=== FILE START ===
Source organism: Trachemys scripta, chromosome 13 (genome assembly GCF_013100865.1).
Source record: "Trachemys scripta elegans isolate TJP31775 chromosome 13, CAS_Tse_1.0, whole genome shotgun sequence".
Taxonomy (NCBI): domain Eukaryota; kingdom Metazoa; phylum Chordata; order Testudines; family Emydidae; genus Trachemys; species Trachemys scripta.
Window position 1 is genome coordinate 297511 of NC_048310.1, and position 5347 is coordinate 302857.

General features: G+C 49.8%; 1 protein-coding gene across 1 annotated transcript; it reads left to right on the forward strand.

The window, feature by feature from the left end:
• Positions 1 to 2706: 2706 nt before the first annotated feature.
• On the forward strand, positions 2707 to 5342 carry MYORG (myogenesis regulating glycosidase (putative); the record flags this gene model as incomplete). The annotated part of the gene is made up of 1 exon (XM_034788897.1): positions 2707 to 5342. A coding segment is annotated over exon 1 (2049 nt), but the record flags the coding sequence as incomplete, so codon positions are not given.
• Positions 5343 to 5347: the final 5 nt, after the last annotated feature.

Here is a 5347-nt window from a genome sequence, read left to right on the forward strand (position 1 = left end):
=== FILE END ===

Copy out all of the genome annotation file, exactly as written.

Source organism: Trachemys scripta, chromosome 13 (genome assembly GCF_013100865.1).
Source record: "Trachemys scripta elegans isolate TJP31775 chromosome 13, CAS_Tse_1.0, whole genome shotgun sequence".
Taxonomy (NCBI): domain Eukaryota; kingdom Metazoa; phylum Chordata; order Testudines; family Emydidae; genus Trachemys; species Trachemys scripta.
Window position 1 is genome coordinate 297511 of NC_048310.1, and position 5347 is coordinate 302857.

General features: G+C 49.8%; 1 protein-coding gene across 1 annotated transcript; it reads left to right on the forward strand.

The window, feature by feature from the left end:
• Positions 1 to 2706: 2706 nt before the first annotated feature.
• On the forward strand, positions 2707 to 5342 carry MYORG (myogenesis regulating glycosidase (putative); the record flags this gene model as incomplete). The annotated part of the gene is made up of 1 exon (XM_034788897.1): positions 2707 to 5342. A coding segment is annotated over exon 1 (2049 nt), but the record flags the coding sequence as incomplete, so codon positions are not given.
• Positions 5343 to 5347: the final 5 nt, after the last annotated feature.

Here is a 5347-nt window from a genome sequence, read left to right on the forward strand (position 1 = left end):